on a side: Our oldest patient was 79 years old, we treated him a few months ago. Because of his age we treated him over 2 days, leaving a day in between to give his body some extra rest.
There will always be debate over the techniques, either patient to patient or clinic to clinic. They both have pros and cons and it is a hard question to really give defining answers to, so maybe better settle on a simple get out, it depends on what you need and what your donor can afford, of course with long term planning always in mind; so assuming both are performed to a high standard.
FUE is obviously more welcome for smaller procedures if only because it will not leave a linear scar so still allows the person to keep their hair shorter than strip could and even shaved. FUE becomes harder to advise the larger the session, either because of potential limits to harvesting so many grafts individually in one session or the impact it may have on the safe donor area again removing so many individual FU from a surface area that does not change and still leave the donor looking natural and not thin. That said I know I am the exception to the rule with FUE, but I did have a start donor density much higher than average.
Strip is obviously great for larger sessions and high NW cases when maybe FUE cannot safely reach the numbers in one session or even multiple sessions, and Strip can give the person much greater coverage quicker. OK, it leaves a linear scar but then no one said HT is all good and there will never be any visible signs of surgery, and most guys can accept this for the trade off of much more hair. Strip has the benefit over FUE that the area the hair is taken from is actually removed so the donor density is not as such effected, yes the laxity will alter slightly but not to the point more cannot be taken in the future. Because the area of extraction is concentrated generally more grafts can be taken in one session compared to FUE.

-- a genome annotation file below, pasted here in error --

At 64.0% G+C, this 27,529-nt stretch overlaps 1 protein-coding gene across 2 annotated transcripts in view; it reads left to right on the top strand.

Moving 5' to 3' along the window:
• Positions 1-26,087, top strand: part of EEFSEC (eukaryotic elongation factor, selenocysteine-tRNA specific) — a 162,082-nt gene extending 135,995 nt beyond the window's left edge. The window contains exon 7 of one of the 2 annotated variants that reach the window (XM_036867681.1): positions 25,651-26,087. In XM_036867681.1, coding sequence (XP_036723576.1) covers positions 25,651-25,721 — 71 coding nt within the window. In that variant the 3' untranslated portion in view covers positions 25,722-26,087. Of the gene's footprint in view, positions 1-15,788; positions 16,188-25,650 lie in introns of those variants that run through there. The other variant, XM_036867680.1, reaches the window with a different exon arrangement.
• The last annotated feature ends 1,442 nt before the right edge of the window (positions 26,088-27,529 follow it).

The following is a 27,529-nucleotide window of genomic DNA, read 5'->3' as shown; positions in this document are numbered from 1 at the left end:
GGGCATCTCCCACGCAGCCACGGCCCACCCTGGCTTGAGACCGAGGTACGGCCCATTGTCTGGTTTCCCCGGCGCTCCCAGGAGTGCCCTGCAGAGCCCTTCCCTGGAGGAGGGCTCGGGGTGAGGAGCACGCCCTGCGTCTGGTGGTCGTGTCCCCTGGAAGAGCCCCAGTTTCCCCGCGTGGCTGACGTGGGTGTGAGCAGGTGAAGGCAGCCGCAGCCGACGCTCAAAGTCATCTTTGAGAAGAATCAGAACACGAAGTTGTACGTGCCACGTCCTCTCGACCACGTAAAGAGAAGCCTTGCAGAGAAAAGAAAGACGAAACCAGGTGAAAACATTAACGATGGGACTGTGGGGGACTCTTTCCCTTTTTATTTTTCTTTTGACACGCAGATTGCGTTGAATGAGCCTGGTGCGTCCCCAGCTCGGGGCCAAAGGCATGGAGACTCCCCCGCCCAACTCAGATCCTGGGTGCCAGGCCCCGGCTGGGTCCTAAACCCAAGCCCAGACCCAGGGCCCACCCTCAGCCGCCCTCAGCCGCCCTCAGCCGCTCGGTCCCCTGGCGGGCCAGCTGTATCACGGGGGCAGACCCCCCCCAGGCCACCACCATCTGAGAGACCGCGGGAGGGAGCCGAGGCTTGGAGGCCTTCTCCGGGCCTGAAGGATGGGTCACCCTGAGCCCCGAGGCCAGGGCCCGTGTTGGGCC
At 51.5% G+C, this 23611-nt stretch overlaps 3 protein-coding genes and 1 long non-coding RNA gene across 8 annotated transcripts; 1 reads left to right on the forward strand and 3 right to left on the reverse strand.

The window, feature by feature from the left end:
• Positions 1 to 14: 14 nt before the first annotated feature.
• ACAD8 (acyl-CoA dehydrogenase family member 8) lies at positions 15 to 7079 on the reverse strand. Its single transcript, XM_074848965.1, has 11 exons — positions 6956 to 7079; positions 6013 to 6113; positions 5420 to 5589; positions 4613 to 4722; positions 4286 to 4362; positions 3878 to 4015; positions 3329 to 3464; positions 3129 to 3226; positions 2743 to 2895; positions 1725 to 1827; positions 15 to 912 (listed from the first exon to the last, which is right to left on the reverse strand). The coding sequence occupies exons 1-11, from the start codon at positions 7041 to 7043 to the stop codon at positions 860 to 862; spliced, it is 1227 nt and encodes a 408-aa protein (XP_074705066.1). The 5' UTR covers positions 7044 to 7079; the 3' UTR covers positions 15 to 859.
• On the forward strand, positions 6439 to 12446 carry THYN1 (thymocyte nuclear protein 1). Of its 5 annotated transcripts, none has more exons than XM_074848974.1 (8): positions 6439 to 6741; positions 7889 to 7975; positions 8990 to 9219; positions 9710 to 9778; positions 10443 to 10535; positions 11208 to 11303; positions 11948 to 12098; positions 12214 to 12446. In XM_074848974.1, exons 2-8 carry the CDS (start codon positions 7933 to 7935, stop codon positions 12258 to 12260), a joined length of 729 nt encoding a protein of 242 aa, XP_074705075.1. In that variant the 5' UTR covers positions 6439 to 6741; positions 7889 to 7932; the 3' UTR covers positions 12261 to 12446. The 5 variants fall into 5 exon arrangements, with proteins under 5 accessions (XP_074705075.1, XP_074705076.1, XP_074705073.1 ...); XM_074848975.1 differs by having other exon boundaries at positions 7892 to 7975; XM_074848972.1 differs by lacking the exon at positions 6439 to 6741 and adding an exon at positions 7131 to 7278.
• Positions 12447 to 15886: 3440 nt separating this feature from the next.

I opted for FUE, and was a NW5/6 when I started, luckily I had a really good donor and even so I am still relying on BH to finish my crown. I did this because I wanted to be able to shave still, something I couldn't have done if I went Strip. But if I didn't care about shaving I could have completed my restoration a few years ago, with less ops, one big Strip to start with probably giving me the same as 3 FUE sessions did. My point being it is all about what you have in your donor, what your goals and intentions are and the future, both are good techniques and used well and can combine well also.
On that same note, be sure to do research on your hair transplant surgeon as well as the services and techniques applied. Most locations, like ours, specialize in state-of-the-art FUT (follicular unit transplant) procedure, mega session work for patients with extensive hair loss, and FUE (follicular unit extraction) procedure. FUE is the minimally invasive procedure designed to minimize or completely avoid an unsightly scar by selectively extracting hair grafts from the donor area.